I am delighted to learn that my most recent book received a quite favorable assessment by Matthew Post in his essay, “The Foundations of ‘Our Culture’: A Review of Three Works on Liberalism and Rights,” which appears in Interpretation: A Journal of Political Philosophy 42:3 (Spring 2016), 477-94. Perhaps my favorite part is this:
It would be misleading, however, to suggest that Friedman simply speaks to shared beliefs. He often offers arguments that are remarkably lucid, succinct, and thorough, and he is honest when he does not know how to solve a problem (489).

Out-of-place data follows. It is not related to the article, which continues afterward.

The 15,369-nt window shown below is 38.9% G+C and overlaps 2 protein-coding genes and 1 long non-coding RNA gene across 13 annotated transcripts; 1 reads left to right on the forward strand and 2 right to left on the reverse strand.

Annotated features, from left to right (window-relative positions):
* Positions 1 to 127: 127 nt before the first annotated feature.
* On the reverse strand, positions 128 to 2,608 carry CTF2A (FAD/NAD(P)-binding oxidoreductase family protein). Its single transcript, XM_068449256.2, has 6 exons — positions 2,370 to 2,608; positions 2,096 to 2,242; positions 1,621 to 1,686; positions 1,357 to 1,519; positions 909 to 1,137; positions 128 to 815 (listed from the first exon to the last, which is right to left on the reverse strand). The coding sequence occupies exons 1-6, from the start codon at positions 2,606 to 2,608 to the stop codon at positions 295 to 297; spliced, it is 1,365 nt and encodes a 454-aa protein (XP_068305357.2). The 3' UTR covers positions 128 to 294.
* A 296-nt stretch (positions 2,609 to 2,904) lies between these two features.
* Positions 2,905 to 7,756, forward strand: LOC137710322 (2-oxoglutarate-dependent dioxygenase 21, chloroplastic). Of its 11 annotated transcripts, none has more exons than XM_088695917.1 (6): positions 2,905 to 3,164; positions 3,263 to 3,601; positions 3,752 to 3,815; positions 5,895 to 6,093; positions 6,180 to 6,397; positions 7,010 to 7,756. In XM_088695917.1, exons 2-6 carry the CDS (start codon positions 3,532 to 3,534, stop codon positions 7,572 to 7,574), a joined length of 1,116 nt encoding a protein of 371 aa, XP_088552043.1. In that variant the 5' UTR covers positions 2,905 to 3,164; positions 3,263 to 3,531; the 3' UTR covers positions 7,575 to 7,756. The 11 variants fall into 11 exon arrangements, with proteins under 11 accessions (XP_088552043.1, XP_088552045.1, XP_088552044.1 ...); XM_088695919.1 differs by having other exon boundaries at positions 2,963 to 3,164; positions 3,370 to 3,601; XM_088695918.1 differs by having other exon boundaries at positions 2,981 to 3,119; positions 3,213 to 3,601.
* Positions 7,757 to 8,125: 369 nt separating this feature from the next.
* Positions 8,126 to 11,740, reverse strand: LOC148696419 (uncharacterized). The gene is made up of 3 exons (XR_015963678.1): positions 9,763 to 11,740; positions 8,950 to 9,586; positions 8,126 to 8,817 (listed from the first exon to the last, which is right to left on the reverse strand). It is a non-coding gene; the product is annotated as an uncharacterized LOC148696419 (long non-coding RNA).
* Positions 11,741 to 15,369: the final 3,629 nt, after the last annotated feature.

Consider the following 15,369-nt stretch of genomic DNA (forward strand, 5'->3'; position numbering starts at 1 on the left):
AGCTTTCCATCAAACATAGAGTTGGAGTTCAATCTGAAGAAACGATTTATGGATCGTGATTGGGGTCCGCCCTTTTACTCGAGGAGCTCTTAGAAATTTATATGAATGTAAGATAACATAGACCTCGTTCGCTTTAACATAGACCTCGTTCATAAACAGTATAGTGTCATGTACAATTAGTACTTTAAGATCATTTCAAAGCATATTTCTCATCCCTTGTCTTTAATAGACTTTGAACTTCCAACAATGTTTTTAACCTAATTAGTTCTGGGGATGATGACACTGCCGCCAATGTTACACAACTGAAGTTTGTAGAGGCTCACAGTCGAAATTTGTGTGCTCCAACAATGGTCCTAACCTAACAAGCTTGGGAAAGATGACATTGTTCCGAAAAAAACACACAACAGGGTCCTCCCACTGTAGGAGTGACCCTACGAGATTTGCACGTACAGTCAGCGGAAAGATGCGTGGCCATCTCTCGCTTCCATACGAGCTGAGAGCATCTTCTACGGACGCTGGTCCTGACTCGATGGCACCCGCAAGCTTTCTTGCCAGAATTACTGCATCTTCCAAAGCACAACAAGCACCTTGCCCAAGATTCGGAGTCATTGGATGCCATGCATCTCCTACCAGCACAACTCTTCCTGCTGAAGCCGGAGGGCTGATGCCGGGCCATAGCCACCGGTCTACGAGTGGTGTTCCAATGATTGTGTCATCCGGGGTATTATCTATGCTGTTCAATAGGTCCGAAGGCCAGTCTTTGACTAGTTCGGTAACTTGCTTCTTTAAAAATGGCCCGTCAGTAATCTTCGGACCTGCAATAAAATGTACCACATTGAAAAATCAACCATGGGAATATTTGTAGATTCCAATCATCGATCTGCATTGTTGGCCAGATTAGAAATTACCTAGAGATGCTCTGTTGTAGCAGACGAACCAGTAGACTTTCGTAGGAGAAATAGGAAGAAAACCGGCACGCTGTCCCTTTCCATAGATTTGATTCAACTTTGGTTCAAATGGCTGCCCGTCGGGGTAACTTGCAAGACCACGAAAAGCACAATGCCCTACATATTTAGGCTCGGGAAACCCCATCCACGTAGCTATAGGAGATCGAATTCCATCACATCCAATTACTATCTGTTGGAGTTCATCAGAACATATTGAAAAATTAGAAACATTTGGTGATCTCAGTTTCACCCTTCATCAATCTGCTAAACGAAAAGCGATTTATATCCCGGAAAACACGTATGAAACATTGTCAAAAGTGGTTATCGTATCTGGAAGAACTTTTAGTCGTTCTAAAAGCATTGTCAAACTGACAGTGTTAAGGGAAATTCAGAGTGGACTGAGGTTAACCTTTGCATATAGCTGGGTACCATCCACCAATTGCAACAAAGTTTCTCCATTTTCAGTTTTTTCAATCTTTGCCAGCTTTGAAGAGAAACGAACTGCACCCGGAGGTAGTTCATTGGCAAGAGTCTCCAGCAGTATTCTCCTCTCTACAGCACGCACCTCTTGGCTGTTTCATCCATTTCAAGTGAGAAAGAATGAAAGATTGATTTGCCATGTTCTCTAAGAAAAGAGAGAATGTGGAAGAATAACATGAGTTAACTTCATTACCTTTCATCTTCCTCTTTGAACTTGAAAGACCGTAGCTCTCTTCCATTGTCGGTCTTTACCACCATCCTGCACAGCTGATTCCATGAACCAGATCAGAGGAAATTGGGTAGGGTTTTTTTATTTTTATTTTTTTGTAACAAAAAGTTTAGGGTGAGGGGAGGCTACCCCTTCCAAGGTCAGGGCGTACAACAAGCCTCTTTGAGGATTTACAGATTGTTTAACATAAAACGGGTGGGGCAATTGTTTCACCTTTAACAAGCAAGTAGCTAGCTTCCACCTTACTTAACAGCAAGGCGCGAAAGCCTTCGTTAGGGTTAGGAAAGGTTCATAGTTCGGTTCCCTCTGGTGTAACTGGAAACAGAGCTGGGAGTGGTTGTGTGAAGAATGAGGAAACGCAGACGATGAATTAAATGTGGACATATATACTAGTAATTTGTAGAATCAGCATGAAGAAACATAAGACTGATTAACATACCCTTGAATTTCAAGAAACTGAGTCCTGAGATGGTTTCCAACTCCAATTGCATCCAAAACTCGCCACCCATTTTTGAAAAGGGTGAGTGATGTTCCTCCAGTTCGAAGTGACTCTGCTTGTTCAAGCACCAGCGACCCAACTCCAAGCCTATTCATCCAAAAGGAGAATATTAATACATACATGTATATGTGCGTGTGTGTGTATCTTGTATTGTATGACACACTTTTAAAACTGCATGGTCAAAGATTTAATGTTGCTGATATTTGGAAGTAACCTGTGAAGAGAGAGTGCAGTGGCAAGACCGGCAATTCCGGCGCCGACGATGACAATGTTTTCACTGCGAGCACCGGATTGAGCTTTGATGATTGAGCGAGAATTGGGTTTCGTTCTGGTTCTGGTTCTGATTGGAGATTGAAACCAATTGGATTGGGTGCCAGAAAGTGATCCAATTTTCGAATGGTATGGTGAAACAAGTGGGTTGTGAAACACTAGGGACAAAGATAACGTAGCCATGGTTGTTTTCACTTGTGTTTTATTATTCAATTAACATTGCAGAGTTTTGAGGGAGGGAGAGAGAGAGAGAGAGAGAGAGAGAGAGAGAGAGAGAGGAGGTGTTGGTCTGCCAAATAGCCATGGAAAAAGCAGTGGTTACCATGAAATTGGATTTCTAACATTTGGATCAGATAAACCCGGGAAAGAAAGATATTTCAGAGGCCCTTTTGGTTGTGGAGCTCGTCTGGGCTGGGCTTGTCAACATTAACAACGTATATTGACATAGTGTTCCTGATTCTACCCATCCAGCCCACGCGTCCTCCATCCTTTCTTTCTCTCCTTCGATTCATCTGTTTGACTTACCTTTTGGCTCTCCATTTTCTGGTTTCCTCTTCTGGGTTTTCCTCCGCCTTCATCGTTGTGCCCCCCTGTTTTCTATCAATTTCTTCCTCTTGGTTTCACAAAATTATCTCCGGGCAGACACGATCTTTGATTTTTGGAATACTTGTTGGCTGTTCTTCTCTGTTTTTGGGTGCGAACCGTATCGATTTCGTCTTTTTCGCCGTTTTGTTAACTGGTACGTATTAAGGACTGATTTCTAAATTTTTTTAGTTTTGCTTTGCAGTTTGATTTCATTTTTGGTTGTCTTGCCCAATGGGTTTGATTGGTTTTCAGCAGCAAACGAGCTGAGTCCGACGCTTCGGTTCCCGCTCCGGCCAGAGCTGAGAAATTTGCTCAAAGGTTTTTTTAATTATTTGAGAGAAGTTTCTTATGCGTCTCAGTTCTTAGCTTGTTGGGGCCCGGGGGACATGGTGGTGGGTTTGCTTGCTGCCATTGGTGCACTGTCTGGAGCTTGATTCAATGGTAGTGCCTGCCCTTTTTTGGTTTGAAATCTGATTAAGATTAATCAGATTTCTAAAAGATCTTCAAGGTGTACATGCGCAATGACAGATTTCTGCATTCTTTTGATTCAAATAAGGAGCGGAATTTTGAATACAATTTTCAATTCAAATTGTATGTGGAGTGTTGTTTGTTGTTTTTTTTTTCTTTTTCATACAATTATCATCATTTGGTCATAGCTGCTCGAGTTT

I will respond in greater depth to Professor Post’s review as soon as I am able. But for the moment I will simply say that, as may be apparent from his title, my humble defense of libertarian rights against the encroachments of the welfare/regulatory state has been swept up in Post’s search for an answer to the much more daunting question of whether it is possible to establish a foundation for liberalism “while avoiding the problems Rorty identified” (492); meaning, roughly, if we give up our traditional notions of knowledge. Thus, while perhaps I am the first philosopher to in history to say this, I am not sure that Post’s praise (although welcome) is entirely justified.